The latest International Forum at Oslo Chamber of Commerce took place last week and aimed to investigate what a governmental shift would mean for business. Mr. Tybring-Gjedde represents one of the right wing political parties that aim to challenge the current decision makers in the upcoming election. – Prime Minister Jens Stoltenberg is an excellent politician, says Tybring-Gjedde, but eight years in charge is enough. It is quite clear that our speaker wants to follow a different track.
-Don’t tax them to death
-Norway needs foreign workers, but we are not attracting them when they can earn more in other countries like for example the United States. Which highly skilled workers would want to work here when they are getting paid more or less the average? Tybring-Gjedde continued with stating that less taxation is one solution he believes in. This, together with wanting to spend more money from the Government Pension Fund, is two of the fundamental differences between the ruling government and the Progress Party. Christian points to the fact that investing in infrastructure will benefit business. With better roads and railways, trade can accelerate and flourish.
Another issue our guest speaker wanted to address was the sky rocketing housing prices. This too, is an obstacle for people wanting to settle and work in Norway.
Bad at being rich
-The problem is, Norway is not good at being rich. We are used to being a poor nation, and affluence is a relatively new phenomenon. Perhaps we should learn a lesson or two from Switzerland and other countries that are used to it, he continued. The audience smiled and a few nodded to this remark.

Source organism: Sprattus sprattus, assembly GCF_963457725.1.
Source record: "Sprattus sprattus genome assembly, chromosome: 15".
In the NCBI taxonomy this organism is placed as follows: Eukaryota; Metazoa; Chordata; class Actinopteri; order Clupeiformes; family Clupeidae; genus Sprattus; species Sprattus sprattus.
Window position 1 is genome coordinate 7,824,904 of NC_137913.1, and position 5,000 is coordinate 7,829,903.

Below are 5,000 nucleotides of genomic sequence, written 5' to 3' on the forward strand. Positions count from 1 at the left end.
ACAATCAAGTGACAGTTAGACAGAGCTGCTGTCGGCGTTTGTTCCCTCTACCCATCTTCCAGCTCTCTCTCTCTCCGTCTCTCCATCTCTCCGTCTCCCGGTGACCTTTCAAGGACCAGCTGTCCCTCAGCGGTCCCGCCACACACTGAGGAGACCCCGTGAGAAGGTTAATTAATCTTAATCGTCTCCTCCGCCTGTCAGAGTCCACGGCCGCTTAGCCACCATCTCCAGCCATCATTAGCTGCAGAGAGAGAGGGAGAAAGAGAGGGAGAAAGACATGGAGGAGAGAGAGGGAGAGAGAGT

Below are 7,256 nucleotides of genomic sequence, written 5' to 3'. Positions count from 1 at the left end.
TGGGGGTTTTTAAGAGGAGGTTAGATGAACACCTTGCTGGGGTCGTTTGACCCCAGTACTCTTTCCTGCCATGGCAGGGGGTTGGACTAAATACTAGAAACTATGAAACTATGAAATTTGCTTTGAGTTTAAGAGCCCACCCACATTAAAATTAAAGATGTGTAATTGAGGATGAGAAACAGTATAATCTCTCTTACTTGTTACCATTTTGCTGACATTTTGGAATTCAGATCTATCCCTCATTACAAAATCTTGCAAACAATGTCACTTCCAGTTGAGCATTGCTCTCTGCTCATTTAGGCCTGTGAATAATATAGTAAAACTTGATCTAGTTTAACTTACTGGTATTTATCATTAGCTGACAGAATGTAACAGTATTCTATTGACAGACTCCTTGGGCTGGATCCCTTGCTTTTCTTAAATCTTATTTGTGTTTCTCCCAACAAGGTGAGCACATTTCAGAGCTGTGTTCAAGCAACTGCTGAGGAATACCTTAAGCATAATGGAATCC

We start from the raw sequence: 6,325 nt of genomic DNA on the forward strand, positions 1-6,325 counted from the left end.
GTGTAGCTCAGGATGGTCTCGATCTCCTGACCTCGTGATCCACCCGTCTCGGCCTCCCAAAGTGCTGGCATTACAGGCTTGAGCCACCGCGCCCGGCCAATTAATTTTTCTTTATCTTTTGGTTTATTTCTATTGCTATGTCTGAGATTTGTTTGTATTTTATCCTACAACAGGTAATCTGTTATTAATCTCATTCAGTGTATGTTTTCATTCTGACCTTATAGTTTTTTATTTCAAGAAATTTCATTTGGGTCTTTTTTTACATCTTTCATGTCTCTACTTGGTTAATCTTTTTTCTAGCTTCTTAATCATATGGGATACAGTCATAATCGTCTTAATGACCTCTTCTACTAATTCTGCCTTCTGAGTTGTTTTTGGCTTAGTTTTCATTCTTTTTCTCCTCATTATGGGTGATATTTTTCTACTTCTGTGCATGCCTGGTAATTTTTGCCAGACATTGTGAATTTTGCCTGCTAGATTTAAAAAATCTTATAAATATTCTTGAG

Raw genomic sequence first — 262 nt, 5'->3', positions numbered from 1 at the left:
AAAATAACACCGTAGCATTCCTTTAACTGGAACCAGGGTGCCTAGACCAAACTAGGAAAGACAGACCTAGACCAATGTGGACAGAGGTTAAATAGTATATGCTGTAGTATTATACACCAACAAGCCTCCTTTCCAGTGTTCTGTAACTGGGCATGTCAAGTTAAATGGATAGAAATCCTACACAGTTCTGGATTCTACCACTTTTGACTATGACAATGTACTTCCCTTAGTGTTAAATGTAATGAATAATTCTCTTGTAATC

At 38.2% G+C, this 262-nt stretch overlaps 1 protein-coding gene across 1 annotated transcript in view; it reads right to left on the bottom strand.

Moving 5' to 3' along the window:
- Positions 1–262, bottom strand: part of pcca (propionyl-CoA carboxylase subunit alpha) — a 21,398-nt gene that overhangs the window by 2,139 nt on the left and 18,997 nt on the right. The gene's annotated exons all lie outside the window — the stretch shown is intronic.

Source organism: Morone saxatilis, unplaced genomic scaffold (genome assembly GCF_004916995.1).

Christian Tybring-Gjedde is well-spoken and appears confident and accurate in his dark suit and bright red tie. His arms reach out to the sides when he states that Norway shouldn’t be afraid of investing, and investing at a faster pace. – What we’re doing now is not sustainable in time.
If similar thoughts are largely reflected in the public, chances are high we will experience a governmental shift. The upcoming election is soon to determine whether this will happen or not.
The Oslo Chamber of Commerce arranges several International Forums during the year. This is a great way to network with other businesses and to make useful contacts across sectors. Theme and location of the meetings will be announced in advance on our website